Is it time to compel listed companies to have more women directors?

THERE can sometimes be a yawning gap between policy and practice, and it’s usually because the former relies on persuasion and encouragement rather than the weight of the law.

Here’s an example. By next year, women should fill 30% or more of the decision-making positions in corporate Malaysia. Prime Minister Datuk Seri Najib Tun Razak announced that target in June 2011, shortly after the Cabinet had approved it.

Although Pemandu says this applies to top management roles and board seats in all public companies, including unlisted ones, the main barometer has always been the number of women directors of listed companies.

The emphasis on gender diversity in the boardrooms was evident even before Najib’s announcement of the target. In his Budget 2011 speech in October 2010, he said, “I urge the private sector to provide opportunities for more women to hold post at decision-making level, particularly as board of directors and chief executive officers.”

A year later, in the Budget 2012 speech, he explained that the 30% target was introduced because the Government recognised the potential of women in leadership and managerial skills.

“The Government will organise advanced management programmes for women with potential to become members of the board of directors, intensify advocacy activities for greater participation of women in the corporate sector and develop a database of potential women directors,” he added.

Budget 2013 allocated RM50mil to support women in “raising happy families as well as contributing towards economic development”, including training 500 of them as board members under the Women Directors Programme.

So, almost four years after the 30% target was made known (and 20 months before 2016 is over), does it look like we’ll hit it? That depends on how you interpret the related figures in the Economic Transformation Programme’s latest annual report.

It says the percentage of women on the boards of listed companies rose from 7.9% in 2012 to 10.2% as at the end of last year. That exceeded the programme’s 2014 target of 10%. “This was partly due to the increased awareness on the issue and initiatives implemented in 2014,” Pemandu explains.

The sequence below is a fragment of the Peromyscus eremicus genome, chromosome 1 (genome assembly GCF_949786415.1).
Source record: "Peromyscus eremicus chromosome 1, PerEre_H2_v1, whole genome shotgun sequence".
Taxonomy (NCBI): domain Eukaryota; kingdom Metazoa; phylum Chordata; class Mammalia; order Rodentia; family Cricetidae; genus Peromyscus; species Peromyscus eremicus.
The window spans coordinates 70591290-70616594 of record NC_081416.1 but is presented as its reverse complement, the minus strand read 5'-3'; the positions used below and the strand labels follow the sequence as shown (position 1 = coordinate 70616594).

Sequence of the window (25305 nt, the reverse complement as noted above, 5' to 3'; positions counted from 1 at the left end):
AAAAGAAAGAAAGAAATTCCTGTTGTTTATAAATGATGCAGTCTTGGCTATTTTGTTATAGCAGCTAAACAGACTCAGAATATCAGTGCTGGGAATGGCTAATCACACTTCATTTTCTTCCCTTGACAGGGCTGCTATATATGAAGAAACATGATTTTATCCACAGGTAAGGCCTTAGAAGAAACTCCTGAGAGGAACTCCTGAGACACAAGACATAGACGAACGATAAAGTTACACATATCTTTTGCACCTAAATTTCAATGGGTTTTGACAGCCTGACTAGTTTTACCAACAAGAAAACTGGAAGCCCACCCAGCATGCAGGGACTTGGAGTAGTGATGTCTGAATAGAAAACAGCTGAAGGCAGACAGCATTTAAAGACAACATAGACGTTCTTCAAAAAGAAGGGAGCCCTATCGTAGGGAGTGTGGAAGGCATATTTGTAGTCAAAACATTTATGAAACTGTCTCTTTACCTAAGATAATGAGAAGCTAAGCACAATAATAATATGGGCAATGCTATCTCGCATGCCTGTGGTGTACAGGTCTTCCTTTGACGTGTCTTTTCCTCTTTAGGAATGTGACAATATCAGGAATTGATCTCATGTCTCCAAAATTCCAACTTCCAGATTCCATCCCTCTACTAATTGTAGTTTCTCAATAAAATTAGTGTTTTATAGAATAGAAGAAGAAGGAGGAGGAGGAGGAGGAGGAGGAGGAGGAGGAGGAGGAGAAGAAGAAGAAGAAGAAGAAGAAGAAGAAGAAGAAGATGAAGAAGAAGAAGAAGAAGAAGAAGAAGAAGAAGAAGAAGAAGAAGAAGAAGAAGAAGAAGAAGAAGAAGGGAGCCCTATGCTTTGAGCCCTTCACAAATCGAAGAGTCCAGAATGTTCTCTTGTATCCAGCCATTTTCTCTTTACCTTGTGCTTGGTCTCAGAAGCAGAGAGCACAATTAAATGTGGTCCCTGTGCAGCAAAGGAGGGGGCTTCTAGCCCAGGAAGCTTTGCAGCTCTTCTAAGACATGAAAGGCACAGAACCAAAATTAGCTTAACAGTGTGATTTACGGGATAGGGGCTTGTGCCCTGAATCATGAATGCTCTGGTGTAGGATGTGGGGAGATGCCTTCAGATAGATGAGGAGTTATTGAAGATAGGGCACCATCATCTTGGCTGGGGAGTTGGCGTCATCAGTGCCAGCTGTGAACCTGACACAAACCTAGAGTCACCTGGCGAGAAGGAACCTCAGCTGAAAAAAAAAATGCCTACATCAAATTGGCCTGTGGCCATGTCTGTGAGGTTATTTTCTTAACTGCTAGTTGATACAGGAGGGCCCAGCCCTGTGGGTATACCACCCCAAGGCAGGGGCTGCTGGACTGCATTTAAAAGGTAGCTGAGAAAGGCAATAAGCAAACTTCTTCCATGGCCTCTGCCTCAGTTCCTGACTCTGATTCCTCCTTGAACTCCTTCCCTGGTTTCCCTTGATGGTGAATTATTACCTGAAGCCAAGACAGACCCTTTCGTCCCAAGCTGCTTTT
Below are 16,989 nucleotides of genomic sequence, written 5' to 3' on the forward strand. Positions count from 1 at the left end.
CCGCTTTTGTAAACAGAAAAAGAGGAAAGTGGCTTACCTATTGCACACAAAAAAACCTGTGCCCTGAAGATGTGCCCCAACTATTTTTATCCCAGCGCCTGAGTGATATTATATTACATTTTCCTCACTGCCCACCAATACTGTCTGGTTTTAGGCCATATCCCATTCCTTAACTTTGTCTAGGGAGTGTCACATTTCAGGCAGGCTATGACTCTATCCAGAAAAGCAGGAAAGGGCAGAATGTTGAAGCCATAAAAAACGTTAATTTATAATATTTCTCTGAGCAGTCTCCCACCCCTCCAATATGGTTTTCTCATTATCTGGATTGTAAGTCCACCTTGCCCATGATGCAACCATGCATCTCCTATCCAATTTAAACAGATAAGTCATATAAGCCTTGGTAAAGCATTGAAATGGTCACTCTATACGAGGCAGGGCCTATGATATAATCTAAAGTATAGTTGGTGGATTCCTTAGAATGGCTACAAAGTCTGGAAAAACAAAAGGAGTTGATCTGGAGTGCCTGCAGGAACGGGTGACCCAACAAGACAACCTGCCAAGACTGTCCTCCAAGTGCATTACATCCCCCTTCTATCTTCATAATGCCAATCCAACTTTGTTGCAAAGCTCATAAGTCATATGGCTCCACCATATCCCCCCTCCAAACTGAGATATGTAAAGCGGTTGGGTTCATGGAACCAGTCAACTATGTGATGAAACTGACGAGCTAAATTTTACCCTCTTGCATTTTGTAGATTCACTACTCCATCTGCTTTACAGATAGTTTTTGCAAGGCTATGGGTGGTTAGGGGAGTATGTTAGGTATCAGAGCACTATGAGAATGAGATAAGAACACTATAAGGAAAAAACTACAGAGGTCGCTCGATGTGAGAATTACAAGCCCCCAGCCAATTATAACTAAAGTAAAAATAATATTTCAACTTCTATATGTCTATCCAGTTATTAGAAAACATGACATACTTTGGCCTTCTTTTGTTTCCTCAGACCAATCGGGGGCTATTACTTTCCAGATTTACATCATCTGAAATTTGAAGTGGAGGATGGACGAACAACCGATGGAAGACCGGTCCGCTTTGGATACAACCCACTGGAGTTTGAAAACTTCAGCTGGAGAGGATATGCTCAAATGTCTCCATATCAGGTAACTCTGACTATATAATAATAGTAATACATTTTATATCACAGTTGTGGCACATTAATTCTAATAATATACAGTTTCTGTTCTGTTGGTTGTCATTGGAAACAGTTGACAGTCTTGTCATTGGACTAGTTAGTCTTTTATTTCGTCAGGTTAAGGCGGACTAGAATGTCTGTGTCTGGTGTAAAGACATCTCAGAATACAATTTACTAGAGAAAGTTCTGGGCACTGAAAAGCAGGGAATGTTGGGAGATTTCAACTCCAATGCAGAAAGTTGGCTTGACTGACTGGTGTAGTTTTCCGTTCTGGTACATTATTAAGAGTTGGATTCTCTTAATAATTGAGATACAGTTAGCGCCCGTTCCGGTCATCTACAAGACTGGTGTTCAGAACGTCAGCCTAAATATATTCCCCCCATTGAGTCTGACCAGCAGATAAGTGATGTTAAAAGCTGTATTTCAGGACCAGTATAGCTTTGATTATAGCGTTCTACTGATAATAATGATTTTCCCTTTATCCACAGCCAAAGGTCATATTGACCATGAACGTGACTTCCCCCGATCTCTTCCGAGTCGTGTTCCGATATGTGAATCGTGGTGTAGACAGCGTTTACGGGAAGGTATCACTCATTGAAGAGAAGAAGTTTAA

Nevertheless, that’s a long way from 30%. And what about that the fact that as of 2014, of the 932 women who have been trained under the Women Directors Programme to be board-ready, only 17 – less than 2% – have been appointed as directors?

Pemandu acknowledges that there are stumbling blocks. “The main challenge faced is obtaining buy-in and shifting mindsets on the case for placing more women in decision-making positions, especially on boards. There is not yet a burning need for change and much of the work in 2015 will be centred on educating business leaders on the growing global significance of this agenda,” it says.

Indeed, go through the listed companies’ recent annual reports and you’ll see that few of them have embraced the diversity agenda to the extent of making public their exact plans to meet the 30% target. However, thanks to the Malaysian Code on Corporate Governance and Bursa Malaysia’s listing requirements, we can at least have a sense of how seriously each of them views the target.

Published in July 2011, the Securities Commission’s Corporate Governance Blueprint recommended that the formulation and disclosure of gender diversity policies and targets for boards be made mandatory.

That didn’t go through. Instead, the essence of it was incorporated in the 2012 version of the Malaysian Code on Corporate Governance, which merely urges companies to do more than what the regulations prescribe.

Companies aren’t penalised if they don’t observe the Code, but the listed ones have to disclose in annual reports the extent of their compliance with the Code.

As a measure to strengthen board composition, the Code recommends, “The board should establish a policy formalising its approach to boardroom diversity. The board through its nominating committee should take steps to ensure that women candidates are sought as part of its recruitment exercise. The board should explicitly disclose in the annual report its gender diversity policies and targets and the measures taken to meet those targets.”

In addition, Bursa Malaysia requires a listed company’s annual report to include a statement on the activities of the board’s nominating committee, including the board’s gender diversity policy.